The UK's energy regulator has announced plans to better protect customers who pay their bills by direct debit.
Ofgem's measures include limits on payments billed via direct debit, to "ensure credit balances do not become excessive".
Other proposals include ensuring suppliers have enough money during difficult circumstances and allowing firms to have sufficient control over key assets.
Also included are rules to protect those credit balances when a company fails and customers are moved to a new supplier.
More than 25 energy suppliers collapsed last year and the cost of moving their customers to new suppliers was £94 per household.
This included the cost of new suppliers having to buy extra gas at short notice while prices were at record highs, replacing lost customer credit balances and green levy payments.
Monday's announcement comes as household energy bills are set to surge further, with the price cap forecast to rise by £830 to £2,800 in October.
That will worsen the cost of living crisis for those struggling with an increase in national insurance, council tax, fuel and food.
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Jonathan Brearley, chief executive of Ofgem, said: "Today's plans are another step in making sure the complex energy market is fair, resilient and works for everyone.
"The energy market remains incredibly volatile and there are a number of huge geopolitical issues continuing to apply massive pressure. Ofgem is working hard to ensure energy suppliers shore up their positions so they can weather the ongoing storm.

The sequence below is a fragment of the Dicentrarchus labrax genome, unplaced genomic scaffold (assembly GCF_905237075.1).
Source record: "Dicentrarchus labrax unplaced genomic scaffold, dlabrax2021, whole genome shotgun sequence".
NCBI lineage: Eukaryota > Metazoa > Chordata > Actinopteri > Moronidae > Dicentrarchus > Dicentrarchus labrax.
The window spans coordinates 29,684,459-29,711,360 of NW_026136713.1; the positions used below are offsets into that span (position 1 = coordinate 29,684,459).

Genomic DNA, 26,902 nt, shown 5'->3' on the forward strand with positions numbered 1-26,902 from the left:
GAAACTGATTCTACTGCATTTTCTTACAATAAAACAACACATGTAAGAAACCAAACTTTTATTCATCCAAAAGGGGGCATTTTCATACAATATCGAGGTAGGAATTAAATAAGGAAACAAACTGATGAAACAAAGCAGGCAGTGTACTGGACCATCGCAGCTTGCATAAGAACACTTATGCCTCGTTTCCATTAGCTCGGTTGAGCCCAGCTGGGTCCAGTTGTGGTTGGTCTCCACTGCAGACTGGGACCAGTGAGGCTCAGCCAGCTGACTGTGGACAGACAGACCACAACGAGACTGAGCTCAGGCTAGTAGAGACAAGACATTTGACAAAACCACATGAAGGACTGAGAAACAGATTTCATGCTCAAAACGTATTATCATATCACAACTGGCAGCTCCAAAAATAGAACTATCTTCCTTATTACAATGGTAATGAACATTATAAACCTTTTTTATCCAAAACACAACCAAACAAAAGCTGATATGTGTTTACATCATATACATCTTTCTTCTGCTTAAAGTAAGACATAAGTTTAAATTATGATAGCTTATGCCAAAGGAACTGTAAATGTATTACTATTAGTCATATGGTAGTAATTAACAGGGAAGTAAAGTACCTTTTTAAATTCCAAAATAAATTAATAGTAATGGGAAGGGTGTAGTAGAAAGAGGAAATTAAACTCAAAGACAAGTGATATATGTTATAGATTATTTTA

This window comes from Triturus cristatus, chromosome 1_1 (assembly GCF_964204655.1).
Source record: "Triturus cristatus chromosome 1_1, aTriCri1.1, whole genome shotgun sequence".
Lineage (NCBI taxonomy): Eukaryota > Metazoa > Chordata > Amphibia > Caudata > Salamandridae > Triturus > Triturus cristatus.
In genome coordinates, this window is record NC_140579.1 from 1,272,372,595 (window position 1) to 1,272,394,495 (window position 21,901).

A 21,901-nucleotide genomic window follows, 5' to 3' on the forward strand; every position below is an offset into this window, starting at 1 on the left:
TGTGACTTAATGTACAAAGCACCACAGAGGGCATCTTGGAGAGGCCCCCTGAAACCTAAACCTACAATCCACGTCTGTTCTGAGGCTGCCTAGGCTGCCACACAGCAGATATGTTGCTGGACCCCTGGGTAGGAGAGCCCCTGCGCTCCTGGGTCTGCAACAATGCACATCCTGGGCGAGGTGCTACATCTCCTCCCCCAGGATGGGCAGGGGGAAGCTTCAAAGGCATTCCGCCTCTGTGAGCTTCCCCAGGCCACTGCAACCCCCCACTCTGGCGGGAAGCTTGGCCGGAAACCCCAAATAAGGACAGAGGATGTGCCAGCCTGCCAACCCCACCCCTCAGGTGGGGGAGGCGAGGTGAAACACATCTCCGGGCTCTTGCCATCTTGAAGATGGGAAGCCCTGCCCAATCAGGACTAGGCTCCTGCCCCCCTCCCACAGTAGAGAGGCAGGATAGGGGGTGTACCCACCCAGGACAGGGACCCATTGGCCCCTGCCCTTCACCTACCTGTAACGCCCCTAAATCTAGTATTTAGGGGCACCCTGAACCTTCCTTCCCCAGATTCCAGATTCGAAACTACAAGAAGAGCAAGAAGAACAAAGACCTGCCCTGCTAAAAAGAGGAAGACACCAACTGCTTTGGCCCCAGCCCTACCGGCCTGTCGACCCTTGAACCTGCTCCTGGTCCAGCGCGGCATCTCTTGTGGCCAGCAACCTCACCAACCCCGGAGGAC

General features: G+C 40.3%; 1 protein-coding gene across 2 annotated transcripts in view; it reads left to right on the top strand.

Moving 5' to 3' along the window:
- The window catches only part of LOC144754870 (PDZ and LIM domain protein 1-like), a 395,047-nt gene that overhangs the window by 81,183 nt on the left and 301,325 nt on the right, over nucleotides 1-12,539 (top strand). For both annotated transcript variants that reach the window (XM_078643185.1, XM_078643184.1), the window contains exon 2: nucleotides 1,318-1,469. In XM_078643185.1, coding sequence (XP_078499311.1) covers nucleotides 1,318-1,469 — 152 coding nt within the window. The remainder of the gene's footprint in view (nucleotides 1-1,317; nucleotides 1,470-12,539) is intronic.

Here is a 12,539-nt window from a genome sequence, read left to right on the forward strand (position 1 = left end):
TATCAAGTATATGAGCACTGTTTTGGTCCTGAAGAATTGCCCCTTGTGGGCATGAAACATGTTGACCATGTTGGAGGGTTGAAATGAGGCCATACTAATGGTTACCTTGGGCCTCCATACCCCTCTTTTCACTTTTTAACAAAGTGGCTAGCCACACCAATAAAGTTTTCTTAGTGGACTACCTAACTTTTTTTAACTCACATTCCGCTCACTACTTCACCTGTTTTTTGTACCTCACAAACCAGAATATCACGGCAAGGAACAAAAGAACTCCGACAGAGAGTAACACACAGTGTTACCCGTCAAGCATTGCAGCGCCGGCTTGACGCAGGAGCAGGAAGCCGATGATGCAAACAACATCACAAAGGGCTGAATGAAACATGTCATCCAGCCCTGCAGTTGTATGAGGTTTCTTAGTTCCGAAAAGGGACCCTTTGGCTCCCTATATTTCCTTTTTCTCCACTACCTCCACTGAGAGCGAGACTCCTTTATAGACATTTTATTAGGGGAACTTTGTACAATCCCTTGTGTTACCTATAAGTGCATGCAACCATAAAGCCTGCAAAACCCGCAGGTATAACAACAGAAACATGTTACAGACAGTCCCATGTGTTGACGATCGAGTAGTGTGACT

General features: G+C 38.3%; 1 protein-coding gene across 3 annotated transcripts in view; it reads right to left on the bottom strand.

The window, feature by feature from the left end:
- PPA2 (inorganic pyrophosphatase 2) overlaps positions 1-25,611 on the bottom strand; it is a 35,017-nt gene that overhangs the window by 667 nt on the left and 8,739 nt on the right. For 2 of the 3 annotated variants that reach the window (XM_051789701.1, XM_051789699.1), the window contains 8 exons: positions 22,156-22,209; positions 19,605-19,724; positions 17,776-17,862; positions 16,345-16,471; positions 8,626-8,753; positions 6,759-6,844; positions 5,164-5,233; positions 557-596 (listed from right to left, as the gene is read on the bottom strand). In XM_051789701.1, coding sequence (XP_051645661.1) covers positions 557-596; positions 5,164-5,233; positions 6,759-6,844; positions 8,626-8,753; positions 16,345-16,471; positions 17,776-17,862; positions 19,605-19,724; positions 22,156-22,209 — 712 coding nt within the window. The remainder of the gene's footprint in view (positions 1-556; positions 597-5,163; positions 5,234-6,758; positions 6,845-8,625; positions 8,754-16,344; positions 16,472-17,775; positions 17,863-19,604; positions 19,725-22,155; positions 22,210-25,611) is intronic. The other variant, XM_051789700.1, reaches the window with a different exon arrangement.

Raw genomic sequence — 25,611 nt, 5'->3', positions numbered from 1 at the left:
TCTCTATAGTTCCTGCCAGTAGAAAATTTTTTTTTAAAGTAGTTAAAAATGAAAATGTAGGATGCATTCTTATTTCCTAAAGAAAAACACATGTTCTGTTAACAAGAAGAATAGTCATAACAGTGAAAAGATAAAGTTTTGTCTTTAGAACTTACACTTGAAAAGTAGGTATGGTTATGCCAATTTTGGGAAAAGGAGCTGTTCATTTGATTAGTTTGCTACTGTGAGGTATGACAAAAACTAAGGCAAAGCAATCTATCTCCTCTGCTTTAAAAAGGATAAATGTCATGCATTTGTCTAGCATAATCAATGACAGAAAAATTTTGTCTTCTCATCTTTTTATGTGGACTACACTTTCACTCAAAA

"By ensuring that suppliers are operating well-financed, sustainable, and have more resilient business models, we can avoid the supplier failures we saw last year which caused huge stress and worry and added costs to everyone's bills.
"But if some do still fail, consumer credit balances and green levy/renewables payments will be protected. Currently they are used by some suppliers like an interest free company credit card.
"Moving forward, all suppliers will have to have enough working capital to run, without putting their customers' credit balances at risk.
"Today's proposals will make sure that customers' hard-earned money is properly protected so that a company must foot the bill if it fails, rather than consumers picking up the tab."
Gillian Cooper, of Citizens Advice, said: "Ofgem has previously allowed energy suppliers to run risky business models. As a result, it's customers who've been left to foot the bill when companies collapse.
"We're glad that Ofgem has listened to our warnings and is taking necessary steps to tackle some of the root causes of these issues.
"It must now ensure suppliers stick to these tougher standards so that people are better protected in the future."